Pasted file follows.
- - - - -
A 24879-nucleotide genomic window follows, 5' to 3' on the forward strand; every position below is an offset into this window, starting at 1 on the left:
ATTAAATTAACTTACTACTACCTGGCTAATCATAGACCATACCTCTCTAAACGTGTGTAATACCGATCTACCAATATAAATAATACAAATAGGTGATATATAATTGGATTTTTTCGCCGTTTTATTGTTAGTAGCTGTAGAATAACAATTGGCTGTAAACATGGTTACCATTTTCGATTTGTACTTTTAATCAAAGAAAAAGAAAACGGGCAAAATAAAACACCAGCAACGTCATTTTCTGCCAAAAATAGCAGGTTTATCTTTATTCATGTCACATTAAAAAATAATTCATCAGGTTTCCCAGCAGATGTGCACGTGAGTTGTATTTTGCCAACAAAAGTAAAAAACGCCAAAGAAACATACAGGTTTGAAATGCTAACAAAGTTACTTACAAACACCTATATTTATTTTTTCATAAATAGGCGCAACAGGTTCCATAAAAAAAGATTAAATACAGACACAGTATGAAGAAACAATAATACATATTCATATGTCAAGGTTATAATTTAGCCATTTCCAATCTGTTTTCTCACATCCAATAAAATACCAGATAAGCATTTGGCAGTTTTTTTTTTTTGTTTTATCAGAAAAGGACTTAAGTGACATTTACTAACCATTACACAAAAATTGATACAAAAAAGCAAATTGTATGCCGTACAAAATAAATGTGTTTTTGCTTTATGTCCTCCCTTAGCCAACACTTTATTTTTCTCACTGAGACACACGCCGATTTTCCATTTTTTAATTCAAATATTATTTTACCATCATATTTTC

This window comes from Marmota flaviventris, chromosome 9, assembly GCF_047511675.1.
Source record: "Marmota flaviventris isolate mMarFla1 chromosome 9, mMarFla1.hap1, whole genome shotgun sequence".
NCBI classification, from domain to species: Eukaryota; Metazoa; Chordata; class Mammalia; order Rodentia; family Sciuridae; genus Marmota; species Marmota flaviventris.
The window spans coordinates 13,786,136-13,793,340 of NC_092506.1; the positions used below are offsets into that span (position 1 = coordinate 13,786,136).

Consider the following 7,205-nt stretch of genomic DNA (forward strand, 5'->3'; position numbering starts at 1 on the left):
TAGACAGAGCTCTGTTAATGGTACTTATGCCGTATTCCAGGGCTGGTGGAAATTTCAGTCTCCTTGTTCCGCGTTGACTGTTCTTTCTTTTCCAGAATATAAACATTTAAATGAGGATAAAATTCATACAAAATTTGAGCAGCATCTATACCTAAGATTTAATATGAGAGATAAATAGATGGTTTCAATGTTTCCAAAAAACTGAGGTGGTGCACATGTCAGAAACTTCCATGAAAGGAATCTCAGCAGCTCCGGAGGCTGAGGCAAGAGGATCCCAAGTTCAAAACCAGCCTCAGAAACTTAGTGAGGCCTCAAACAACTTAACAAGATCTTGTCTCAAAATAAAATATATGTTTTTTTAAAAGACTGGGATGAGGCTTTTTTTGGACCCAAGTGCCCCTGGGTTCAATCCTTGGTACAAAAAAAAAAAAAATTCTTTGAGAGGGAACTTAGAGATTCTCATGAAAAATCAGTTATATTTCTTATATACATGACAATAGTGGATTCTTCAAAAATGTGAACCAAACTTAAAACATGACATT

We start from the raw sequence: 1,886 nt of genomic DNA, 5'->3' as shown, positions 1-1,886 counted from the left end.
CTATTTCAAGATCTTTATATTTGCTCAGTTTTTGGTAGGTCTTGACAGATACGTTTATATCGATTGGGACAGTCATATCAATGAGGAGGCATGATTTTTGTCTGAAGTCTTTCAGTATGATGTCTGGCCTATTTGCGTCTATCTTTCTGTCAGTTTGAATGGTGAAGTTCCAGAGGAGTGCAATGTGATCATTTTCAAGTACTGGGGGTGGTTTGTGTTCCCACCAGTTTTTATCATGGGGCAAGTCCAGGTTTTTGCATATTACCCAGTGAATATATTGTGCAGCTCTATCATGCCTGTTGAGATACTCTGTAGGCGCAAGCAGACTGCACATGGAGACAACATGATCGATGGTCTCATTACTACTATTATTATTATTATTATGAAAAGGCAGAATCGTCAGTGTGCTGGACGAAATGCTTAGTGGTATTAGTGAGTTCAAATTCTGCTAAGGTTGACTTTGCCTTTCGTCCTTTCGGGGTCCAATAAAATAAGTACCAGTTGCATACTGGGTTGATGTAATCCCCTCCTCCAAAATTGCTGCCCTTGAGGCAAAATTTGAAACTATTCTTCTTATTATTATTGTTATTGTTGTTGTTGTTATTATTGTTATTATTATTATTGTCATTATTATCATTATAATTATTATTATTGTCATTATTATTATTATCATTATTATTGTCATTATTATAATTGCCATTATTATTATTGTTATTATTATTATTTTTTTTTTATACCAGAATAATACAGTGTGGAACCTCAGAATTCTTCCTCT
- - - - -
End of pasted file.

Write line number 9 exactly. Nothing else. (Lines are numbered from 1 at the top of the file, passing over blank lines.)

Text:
We start from the raw sequence: 1,886 nt of genomic DNA, 5'->3' as shown, positions 1-1,886 counted from the left end.